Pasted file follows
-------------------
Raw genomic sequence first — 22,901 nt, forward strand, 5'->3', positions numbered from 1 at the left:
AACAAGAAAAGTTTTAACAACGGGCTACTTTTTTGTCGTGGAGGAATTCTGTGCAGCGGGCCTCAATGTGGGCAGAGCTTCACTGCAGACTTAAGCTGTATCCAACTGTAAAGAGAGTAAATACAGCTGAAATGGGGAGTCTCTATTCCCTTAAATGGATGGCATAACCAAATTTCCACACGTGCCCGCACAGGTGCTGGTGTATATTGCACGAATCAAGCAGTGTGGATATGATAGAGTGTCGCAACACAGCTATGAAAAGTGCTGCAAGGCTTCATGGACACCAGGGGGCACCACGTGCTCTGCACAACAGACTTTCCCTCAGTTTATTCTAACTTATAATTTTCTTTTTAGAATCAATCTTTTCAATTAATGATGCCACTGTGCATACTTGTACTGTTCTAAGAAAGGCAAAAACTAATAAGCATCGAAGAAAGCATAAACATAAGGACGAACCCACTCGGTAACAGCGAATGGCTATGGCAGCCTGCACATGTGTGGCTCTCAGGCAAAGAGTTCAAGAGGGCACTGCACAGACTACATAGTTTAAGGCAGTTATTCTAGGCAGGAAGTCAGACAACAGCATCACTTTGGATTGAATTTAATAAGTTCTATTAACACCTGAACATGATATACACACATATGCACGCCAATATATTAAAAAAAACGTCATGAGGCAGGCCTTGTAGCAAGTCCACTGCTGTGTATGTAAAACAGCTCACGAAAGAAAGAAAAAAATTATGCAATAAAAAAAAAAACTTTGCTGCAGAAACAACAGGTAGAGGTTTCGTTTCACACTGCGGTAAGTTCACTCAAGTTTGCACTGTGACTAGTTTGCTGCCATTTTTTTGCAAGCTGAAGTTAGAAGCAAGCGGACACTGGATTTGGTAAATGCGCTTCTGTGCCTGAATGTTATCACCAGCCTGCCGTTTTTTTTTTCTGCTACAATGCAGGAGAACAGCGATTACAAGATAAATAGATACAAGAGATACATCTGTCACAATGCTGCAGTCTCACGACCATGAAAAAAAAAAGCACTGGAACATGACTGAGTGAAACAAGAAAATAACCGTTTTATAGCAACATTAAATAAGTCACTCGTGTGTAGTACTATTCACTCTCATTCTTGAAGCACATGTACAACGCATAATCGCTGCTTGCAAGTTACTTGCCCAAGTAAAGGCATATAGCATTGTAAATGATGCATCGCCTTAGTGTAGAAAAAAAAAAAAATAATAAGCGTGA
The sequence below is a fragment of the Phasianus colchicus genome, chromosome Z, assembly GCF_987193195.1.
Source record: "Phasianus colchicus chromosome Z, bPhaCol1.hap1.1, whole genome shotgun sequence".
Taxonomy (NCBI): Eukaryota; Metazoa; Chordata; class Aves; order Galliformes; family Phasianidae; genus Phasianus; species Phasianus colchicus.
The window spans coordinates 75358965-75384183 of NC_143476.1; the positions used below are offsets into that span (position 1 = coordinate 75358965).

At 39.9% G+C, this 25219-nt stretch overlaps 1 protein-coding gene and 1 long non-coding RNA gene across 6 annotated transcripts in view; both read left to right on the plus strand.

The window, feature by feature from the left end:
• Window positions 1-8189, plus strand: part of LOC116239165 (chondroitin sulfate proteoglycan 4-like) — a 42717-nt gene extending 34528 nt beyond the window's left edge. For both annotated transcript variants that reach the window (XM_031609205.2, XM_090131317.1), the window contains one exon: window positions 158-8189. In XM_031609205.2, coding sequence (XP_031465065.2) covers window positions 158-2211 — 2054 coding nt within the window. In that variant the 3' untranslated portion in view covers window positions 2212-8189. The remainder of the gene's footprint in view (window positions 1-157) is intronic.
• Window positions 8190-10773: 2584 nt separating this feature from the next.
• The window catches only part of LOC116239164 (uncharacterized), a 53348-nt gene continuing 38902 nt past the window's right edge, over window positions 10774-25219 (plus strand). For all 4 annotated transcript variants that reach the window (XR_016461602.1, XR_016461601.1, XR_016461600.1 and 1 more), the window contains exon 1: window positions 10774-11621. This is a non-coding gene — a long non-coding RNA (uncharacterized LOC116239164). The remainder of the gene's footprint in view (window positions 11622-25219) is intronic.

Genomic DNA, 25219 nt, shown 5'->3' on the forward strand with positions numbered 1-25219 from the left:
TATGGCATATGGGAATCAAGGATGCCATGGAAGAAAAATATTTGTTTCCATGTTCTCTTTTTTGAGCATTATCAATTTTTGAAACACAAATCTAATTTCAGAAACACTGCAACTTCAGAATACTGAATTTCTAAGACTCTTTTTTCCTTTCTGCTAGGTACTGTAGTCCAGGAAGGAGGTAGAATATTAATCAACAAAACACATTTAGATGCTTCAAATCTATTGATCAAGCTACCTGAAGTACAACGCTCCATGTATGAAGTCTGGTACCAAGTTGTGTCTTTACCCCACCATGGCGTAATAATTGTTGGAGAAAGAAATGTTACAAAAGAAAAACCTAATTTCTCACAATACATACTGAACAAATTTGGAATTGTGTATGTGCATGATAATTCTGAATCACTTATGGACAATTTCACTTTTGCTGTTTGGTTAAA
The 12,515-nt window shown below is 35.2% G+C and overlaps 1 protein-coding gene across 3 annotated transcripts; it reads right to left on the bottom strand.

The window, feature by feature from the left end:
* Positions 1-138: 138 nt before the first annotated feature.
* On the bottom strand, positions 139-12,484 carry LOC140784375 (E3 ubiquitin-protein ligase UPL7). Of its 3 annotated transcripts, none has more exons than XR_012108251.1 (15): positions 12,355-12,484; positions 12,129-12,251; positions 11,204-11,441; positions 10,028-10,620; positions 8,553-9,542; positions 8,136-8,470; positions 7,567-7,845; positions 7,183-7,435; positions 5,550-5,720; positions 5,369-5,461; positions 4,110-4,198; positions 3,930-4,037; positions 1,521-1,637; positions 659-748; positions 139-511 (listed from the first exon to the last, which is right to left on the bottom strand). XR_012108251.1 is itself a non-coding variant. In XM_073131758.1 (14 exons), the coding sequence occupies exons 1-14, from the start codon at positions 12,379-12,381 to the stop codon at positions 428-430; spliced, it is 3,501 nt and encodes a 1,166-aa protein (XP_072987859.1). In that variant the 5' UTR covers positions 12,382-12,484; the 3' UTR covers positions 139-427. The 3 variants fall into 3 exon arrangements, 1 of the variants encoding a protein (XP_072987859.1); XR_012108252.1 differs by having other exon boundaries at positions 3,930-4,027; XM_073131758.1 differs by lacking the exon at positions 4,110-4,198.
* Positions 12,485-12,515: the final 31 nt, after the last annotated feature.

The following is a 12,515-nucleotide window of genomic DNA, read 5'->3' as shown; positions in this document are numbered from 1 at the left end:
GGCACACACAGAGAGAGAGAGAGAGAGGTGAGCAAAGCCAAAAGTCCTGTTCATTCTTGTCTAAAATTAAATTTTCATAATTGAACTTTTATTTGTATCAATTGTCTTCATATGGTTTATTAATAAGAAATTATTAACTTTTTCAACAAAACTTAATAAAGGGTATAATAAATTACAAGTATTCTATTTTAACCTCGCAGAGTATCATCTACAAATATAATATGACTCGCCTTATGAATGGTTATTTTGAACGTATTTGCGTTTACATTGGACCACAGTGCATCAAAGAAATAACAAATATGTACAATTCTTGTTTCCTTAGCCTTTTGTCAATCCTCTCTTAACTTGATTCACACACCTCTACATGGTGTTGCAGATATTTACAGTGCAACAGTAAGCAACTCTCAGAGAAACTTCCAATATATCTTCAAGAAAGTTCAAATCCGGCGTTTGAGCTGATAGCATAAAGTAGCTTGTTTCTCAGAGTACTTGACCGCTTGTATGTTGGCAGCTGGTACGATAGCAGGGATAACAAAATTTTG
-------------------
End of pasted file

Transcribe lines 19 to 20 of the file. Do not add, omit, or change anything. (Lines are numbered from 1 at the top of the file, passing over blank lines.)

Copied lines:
The following is a 12,515-nucleotide window of genomic DNA, read 5'->3' as shown; positions in this document are numbered from 1 at the left end:
GGCACACACAGAGAGAGAGAGAGAGAGGTGAGCAAAGCCAAAAGTCCTGTTCATTCTTGTCTAAAATTAAATTTTCATAATTGAACTTTTATTTGTATCAATTGTCTTCATATGGTTTATTAATAAGAAATTATTAACTTTTTCAACAAAACTTAATAAAGGGTATAATAAATTACAAGTATTCTATTTTAACCTCGCAGAGTATCATCTACAAATATAATATGACTCGCCTTATGAATGGTTATTTTGAACGTATTTGCGTTTACATTGGACCACAGTGCATCAAAGAAATAACAAATATGTACAATTCTTGTTTCCTTAGCCTTTTGTCAATCCTCTCTTAACTTGATTCACACACCTCTACATGGTGTTGCAGATATTTACAGTGCAACAGTAAGCAACTCTCAGAGAAACTTCCAATATATCTTCAAGAAAGTTCAAATCCGGCGTTTGAGCTGATAGCATAAAGTAGCTTGTTTCTCAGAGTACTTGACCGCTTGTATGTTGGCAGCTGGTACGATAGCAGGGATAACAAAATTTTG